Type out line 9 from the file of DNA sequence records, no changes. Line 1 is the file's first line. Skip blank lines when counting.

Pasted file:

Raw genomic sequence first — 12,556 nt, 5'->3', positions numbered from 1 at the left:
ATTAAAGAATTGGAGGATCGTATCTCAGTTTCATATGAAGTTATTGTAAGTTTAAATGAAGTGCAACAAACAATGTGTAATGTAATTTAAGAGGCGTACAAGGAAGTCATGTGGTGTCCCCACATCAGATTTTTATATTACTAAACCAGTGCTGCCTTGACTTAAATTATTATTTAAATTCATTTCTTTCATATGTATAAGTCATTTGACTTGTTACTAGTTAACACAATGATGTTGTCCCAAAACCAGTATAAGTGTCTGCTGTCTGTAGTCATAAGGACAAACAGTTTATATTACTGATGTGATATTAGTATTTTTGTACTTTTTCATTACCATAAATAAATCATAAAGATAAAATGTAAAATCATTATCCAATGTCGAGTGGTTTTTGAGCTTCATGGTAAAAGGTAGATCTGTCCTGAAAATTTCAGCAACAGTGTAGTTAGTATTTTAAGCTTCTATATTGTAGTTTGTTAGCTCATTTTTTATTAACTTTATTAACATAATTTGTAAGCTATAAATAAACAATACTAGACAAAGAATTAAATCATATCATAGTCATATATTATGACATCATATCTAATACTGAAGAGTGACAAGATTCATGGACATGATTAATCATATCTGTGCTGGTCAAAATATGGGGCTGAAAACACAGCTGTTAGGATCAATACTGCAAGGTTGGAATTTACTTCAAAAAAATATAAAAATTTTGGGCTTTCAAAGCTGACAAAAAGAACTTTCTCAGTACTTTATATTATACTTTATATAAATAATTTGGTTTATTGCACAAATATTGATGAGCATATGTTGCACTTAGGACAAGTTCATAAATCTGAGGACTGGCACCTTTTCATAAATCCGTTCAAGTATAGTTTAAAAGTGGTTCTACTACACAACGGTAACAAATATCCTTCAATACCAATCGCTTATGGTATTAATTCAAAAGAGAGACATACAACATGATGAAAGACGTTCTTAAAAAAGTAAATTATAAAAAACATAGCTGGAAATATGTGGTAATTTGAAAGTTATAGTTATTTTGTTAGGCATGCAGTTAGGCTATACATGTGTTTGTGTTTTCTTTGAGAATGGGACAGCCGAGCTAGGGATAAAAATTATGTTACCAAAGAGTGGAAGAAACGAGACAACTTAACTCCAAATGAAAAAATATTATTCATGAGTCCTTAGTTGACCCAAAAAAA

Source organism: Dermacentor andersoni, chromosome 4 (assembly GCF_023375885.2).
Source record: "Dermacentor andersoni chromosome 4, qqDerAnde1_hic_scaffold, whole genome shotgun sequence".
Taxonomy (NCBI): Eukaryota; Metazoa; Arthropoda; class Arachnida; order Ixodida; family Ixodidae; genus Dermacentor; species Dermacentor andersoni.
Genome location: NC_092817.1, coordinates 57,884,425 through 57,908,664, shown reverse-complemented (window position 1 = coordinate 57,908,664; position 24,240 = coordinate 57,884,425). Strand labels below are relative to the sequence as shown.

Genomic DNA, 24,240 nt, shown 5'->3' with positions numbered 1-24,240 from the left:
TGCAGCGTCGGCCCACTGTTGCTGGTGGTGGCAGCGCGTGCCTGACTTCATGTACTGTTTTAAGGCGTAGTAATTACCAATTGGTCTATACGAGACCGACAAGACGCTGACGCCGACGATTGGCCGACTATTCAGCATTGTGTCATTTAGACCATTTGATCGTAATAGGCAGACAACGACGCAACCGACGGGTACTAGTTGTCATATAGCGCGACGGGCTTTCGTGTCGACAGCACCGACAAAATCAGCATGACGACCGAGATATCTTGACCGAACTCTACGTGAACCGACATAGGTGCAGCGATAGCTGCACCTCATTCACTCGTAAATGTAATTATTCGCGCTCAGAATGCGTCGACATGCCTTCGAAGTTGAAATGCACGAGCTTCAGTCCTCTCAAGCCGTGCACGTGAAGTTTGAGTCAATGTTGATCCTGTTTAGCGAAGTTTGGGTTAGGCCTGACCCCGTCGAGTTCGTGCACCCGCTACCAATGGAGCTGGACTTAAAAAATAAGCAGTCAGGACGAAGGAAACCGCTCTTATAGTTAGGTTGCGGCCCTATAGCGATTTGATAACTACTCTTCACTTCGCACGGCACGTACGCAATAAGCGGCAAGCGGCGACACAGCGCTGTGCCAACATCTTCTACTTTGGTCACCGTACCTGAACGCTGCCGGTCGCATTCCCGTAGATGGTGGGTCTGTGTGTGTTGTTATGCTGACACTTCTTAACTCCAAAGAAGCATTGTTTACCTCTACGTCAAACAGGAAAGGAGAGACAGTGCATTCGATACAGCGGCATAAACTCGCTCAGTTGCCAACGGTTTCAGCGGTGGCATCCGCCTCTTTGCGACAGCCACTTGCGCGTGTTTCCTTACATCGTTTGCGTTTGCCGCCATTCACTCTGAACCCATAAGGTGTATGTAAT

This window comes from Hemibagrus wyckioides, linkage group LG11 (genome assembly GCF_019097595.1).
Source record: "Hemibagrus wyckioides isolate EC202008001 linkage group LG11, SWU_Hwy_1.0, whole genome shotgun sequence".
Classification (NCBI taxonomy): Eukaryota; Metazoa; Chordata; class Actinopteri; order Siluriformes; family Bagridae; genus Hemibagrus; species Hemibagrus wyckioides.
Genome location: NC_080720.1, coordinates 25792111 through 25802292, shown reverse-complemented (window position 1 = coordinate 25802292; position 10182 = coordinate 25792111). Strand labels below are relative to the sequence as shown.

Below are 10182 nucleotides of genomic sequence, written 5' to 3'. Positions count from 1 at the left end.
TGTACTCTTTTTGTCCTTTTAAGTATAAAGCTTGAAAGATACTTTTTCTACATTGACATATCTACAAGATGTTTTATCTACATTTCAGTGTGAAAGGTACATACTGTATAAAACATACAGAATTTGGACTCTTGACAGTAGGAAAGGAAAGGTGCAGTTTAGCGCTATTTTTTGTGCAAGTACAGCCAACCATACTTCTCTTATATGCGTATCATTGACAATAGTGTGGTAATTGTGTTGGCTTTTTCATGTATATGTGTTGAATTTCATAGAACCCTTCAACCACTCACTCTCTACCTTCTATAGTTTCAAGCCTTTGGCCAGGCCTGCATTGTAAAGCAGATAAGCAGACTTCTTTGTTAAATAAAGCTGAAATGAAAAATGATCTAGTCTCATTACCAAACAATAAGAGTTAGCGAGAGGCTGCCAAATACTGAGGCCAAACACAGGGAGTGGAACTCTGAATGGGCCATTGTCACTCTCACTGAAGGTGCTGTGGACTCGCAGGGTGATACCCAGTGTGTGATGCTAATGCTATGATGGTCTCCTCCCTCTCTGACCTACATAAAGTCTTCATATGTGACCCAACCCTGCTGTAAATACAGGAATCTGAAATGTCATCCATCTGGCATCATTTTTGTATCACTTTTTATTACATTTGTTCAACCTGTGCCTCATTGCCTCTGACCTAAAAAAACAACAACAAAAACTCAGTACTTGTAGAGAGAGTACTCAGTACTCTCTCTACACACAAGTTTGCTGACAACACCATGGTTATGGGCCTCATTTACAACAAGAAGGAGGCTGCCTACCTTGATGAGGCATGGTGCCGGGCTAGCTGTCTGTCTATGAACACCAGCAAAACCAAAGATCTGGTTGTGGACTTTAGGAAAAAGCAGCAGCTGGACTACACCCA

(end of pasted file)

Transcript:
This window comes from Hemibagrus wyckioides, linkage group LG11 (genome assembly GCF_019097595.1).